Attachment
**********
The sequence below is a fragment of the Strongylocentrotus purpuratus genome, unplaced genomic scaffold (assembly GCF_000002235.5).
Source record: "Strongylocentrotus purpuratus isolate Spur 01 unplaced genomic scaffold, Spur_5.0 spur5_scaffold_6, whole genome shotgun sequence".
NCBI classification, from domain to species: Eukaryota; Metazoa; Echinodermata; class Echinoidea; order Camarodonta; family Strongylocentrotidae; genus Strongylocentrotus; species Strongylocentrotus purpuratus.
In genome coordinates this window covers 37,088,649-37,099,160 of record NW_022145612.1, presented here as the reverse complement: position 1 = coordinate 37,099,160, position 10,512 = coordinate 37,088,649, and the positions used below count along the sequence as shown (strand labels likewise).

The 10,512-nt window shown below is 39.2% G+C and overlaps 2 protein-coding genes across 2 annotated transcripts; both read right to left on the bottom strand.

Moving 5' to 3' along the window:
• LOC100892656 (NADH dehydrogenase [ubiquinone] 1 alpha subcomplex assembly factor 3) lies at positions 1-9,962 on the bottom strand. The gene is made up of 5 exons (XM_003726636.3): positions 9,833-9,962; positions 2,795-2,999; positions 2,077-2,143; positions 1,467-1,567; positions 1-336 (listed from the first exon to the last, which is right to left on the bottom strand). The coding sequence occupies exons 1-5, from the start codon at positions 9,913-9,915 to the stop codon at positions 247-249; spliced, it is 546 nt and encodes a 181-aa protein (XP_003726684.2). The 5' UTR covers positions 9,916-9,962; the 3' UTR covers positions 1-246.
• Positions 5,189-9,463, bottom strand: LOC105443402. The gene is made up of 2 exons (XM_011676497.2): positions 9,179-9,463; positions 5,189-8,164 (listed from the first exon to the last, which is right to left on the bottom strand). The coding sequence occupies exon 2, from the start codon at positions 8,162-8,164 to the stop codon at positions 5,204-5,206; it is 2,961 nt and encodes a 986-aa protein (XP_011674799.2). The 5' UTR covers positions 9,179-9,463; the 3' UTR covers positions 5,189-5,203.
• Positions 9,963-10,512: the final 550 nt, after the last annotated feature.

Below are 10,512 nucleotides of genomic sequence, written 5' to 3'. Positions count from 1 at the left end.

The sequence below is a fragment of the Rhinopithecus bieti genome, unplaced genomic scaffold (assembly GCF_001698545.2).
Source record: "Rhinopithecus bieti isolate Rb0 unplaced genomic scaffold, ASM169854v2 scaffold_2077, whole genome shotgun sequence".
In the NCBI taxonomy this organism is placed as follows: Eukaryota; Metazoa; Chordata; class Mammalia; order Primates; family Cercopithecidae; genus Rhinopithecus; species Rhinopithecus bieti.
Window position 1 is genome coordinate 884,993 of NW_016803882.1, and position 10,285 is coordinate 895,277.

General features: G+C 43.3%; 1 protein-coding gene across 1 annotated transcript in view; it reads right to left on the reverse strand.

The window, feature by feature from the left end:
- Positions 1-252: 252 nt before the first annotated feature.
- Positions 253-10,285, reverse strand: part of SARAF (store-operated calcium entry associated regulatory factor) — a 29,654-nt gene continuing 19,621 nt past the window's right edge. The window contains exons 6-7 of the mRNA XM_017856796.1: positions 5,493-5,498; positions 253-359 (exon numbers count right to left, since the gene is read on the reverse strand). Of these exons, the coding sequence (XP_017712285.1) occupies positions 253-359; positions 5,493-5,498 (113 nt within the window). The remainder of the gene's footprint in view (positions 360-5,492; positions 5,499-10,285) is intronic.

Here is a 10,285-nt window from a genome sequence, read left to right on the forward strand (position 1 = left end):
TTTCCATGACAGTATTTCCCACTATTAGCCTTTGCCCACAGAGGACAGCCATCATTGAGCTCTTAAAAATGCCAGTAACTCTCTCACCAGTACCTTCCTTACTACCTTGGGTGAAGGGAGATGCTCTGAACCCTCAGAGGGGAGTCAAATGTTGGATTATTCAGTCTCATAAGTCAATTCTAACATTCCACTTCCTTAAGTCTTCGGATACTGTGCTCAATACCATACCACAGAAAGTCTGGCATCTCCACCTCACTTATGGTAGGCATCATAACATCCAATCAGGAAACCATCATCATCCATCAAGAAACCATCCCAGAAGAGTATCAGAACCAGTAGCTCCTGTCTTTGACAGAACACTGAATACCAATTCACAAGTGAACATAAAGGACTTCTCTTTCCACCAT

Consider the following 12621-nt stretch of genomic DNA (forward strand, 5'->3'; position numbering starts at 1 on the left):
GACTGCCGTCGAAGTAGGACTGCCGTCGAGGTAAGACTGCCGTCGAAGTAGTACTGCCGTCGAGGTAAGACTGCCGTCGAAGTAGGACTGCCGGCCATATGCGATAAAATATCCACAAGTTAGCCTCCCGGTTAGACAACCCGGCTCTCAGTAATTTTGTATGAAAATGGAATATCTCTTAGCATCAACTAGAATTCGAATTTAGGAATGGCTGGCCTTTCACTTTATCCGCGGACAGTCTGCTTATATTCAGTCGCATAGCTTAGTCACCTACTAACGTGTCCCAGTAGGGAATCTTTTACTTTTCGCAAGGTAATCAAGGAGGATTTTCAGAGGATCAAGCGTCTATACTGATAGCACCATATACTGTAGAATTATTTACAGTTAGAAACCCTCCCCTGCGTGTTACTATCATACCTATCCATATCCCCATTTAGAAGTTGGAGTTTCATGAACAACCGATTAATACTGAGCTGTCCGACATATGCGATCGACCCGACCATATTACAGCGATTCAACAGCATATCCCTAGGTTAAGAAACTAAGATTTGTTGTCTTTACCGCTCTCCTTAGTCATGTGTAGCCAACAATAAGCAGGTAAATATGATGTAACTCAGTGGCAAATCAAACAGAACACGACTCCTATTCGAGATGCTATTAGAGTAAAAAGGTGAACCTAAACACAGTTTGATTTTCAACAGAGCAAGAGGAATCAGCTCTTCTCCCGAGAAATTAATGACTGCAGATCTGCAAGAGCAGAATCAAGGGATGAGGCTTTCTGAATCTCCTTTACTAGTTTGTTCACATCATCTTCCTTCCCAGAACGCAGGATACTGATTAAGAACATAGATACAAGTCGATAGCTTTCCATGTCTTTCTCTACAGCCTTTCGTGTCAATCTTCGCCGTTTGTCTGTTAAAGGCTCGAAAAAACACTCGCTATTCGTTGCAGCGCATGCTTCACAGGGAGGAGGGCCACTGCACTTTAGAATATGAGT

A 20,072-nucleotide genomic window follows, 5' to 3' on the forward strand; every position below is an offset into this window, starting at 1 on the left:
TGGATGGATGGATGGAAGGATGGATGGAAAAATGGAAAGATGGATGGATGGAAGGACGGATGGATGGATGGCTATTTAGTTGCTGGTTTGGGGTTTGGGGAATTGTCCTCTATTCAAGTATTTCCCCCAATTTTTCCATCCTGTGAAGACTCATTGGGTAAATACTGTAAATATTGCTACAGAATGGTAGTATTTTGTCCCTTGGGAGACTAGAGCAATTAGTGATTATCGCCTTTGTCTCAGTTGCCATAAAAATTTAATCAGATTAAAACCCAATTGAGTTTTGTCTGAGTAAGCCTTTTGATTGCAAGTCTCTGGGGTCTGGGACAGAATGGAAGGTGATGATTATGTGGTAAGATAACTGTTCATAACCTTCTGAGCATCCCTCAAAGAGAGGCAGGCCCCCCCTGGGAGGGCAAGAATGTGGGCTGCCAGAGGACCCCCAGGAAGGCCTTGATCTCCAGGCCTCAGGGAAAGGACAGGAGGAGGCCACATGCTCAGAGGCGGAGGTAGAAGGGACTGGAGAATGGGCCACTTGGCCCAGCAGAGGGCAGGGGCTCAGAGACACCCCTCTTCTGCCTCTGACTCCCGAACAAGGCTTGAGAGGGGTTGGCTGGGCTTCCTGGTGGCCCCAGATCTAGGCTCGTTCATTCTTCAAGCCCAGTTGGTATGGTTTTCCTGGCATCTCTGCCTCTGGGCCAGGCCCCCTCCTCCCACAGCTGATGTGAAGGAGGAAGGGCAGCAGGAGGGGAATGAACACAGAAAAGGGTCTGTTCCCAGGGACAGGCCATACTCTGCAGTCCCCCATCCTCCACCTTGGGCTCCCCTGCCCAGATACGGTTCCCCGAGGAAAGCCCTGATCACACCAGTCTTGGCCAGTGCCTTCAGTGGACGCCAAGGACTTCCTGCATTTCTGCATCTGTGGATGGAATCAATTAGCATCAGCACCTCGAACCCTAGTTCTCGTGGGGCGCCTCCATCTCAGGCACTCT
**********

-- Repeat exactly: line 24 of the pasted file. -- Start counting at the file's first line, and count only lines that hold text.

TGGATGGATGGATGGAAGGATGGATGGAAAAATGGAAAGATGGATGGATGGAAGGACGGATGGATGGATGGCTATTTAGTTGCTGGTTTGGGGTTTGGGGAATTGTCCTCTATTCAAGTATTTCCCCCAATTTTTCCATCCTGTGAAGACTCATTGGGTAAATACTGTAAATATTGCTACAGAATGGTAGTATTTTGTCCCTTGGGAGACTAGAGCAATTAGTGATTATCGCCTTTGTCTCAGTTGCCATAAAAATTTAATCAGATTAAAACCCAATTGAGTTTTGTCTGAGTAAGCCTTTTGATTGCAAGTCTCTGGGGTCTGGGACAGAATGGAAGGTGATGATTATGTGGTAAGATAACTGTTCATAACCTTCTGAGCATCCCTCAAAGAGAGGCAGGCCCCCCCTGGGAGGGCAAGAATGTGGGCTGCCAGAGGACCCCCAGGAAGGCCTTGATCTCCAGGCCTCAGGGAAAGGACAGGAGGAGGCCACATGCTCAGAGGCGGAGGTAGAAGGGACTGGAGAATGGGCCACTTGGCCCAGCAGAGGGCAGGGGCTCAGAGACACCCCTCTTCTGCCTCTGACTCCCGAACAAGGCTTGAGAGGGGTTGGCTGGGCTTCCTGGTGGCCCCAGATCTAGGCTCGTTCATTCTTCAAGCCCAGTTGGTATGGTTTTCCTGGCATCTCTGCCTCTGGGCCAGGCCCCCTCCTCCCACAGCTGATGTGAAGGAGGAAGGGCAGCAGGAGGGGAATGAACACAGAAAAGGGTCTGTTCCCAGGGACAGGCCATACTCTGCAGTCCCCCATCCTCCACCTTGGGCTCCCCTGCCCAGATACGGTTCCCCGAGGAAAGCCCTGATCACACCAGTCTTGGCCAGTGCCTTCAGTGGACGCCAAGGACTTCCTGCATTTCTGCATCTGTGGATGGAATCAATTAGCATCAGCACCTCGAACCCTAGTTCTCGTGGGGCGCCTCCATCTCAGGCACTCT